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The recent induction of Ken Griffey Jr. into the Mariners Hall of Fame was a powerfully nostalgic moment for me, as for many. Coming at a time when I was transitioning to this new columnist post at The Seattle Times, it caused a flood of reflection and seemed somehow to be a fitting symbol for the closing of a wonderful phase of my professional life.

After 17 baseball seasons in Seattle — long enough for a baby to be born and make it to her senior year in high school, as my middle daughter has; but, alas, not long enough for a playoff Mariners season to be hatched in the sentient life of my youngest, who was born the day after Safeco Field opened in 1999 — I’m moving on to keener pastures.

Unlike Mariano Rivera, who was just transitioning from starter to setup man when I moved here in 1996, there will be no farewell tour. Just a farewell column, which conveniently doubles as an introductory column, making me as efficient as most Danny Farquhar closing stints (if I may be allowed to get the last tortured baseball analogy out of my system).

The good thing is that after so many years on these pages, I think you know me and my foibles by now. So, technically, it’s not really an introduction at all; let’s call it a recasting, or a reinvention. An extreme makeover, if you will.

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Rest assured I still plan to plunge deeply into the Mariners, who offer no shortage of juicy story lines even as the losing seasons mount. Especially as the losing seasons mount. But no longer will I live and breathe (or spit and scratch) major-league ball.

I was fortunate to come to Seattle at a time of unprecedented baseball fervor — just one year removed from the joy ride of 1995, which I watched jealously from afar while covering the Giants in San Francisco. After spending one year as the Seahawks beat writer during the glorious Rick Mirer era, the demand for baseball coverage was so heavy that a new position — national baseball writer — was created at the Times. I was fortunate enough to fill it.

In 1997, I walked into a Mariners milieu just teeming with legends and characters (sometimes, in the same body), from the quietly regal Edgar Martinez to the crudely boisterous Jay Buhner. There was a young Alex Rodriguez, not yet the nation’s pariah but with signs of his smarminess already beginning to seep out; the ever-petulant Big Unit, a mass of scowling angst but the most intimidating pitcher I’ve ever seen; Lou Piniella, the irascible leader of the group, just as charismatic as his players; and, especially, Junior.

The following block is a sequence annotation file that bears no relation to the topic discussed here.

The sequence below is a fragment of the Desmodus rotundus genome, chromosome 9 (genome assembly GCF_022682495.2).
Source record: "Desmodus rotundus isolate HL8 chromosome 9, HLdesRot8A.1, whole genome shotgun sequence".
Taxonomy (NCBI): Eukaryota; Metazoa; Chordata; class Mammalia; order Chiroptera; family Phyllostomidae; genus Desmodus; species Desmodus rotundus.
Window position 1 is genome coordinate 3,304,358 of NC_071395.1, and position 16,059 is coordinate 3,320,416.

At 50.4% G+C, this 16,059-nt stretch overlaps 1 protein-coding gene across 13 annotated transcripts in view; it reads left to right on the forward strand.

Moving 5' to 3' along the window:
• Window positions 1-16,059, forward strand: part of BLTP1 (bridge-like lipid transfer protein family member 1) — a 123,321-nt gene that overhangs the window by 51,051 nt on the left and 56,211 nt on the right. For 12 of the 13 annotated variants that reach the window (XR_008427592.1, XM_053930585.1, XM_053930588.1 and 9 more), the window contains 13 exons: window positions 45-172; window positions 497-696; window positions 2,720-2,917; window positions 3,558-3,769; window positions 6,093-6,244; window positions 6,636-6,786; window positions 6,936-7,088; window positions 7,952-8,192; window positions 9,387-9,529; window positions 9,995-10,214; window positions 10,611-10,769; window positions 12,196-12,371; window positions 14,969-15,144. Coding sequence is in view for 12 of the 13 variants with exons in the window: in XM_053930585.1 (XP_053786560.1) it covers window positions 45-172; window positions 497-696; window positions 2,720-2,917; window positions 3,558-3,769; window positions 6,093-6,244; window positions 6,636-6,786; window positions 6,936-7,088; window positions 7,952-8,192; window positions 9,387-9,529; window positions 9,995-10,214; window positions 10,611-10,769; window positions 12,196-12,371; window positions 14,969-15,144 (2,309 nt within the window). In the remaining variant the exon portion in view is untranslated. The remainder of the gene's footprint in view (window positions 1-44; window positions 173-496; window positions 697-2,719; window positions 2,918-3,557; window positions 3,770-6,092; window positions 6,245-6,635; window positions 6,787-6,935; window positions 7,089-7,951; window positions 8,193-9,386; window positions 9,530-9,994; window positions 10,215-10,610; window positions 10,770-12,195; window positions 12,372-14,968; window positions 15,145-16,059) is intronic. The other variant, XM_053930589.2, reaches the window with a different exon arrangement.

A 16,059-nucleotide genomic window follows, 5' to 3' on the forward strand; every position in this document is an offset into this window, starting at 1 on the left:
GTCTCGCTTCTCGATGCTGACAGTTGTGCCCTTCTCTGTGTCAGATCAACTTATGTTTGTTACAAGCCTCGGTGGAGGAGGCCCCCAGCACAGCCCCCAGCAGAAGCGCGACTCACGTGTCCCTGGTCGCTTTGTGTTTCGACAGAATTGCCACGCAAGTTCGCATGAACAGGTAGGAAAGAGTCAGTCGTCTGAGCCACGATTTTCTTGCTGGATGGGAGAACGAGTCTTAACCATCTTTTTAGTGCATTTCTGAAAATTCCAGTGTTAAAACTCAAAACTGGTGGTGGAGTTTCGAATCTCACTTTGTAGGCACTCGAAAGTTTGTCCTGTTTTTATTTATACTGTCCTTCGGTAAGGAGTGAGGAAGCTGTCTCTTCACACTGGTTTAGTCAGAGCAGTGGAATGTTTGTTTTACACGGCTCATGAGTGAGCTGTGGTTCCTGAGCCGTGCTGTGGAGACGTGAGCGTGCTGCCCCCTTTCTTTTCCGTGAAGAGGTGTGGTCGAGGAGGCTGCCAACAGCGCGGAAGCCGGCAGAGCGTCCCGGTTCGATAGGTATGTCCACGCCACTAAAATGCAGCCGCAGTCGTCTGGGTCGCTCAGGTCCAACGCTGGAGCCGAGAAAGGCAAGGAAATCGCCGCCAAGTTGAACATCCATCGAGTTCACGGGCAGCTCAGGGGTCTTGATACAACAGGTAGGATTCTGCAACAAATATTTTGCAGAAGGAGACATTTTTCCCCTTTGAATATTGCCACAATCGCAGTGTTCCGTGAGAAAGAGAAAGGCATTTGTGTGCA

Covering Griffey was a trip, at once a joy, a privilege and, on occasion, a huge hassle. I’m so thankful I got to be around, on a daily basis, the two pre-eminent players of the generation, Barry Bonds and Griffey, one who went astray and the other, I’m convinced, who did it clean.

What great memories I leave behind — talking baseball with the great Dave Niehaus on the back fields of Peoria; visiting the boyhood home of Martinez in Dorado, Puerto Rico; covering a dozen World Series (still none with the Mariners), as well as major-league games in Japan, Mexico, Puerto Rico … and Detroit. Lots and lots of games in Detroit, which for some reason the beat writers, Bob Finnigan and Geoff Baker, always seemed to find reasons to skip.

Mostly, though, I’ll miss the timeless rhythms of the game, and the bursts of radiance amid the mundane, sometimes mind-numbing, routines of baseball. I’ve yet to attend a game that didn’t offer some small moment of pleasure, a redeeming thrill or oddity or anomaly that continued to make the venture worthwhile.

But now it’s time, after 33 years in the business, more than 25 of them devoted solely to baseball, to broaden my horizons beyond the diamond. The retirement of Steve Kelley in January provided the opening, and I’m grateful to my bosses for choosing me to attempt to fill that daunting absence by joining Jerry Brewer as a Seattle Times columnist.

All sports are in play now, but I’ll continue to tackle the job with the same mindset: To find the most compelling stories, the most interesting people, and the most relevant themes.

It was the esteemed writer Red Smith — not to be confused with the immense rusher Red Bryant — who once gave this morbid description of writing a sports column: “You simply sit down at the typewriter, open your veins, and bleed.”

That’s certainly the romantic notion of the craft: All that anguish as the necessary labor pains before giving birth to creativity. But with all due respect to the great Red, I’m not buying it.

I’ve always tried to view sports as, at its core, a joyful escape from the stress of real life. Oh, there are scoundrels, rogues and incompetents in our corner of the world (but enough about Clay Bennett). We won’t ignore those, and we’ll tackle all the tough issues, hopefully with fairness and without malice, but with a hammer and a vengeance when necessary.

I want to make sure, however, that the wonder and joy shines through above all else. There will be some bloodletting at the computer keys, no doubt, and irritation, perhaps even anger, at your end; but I’m hoping there will be even more smiles and laughter, nods of recognition, and shivers of conveyed excitement.

But much less spitting and scratching.

Larry Stone: 206-464-3146 or

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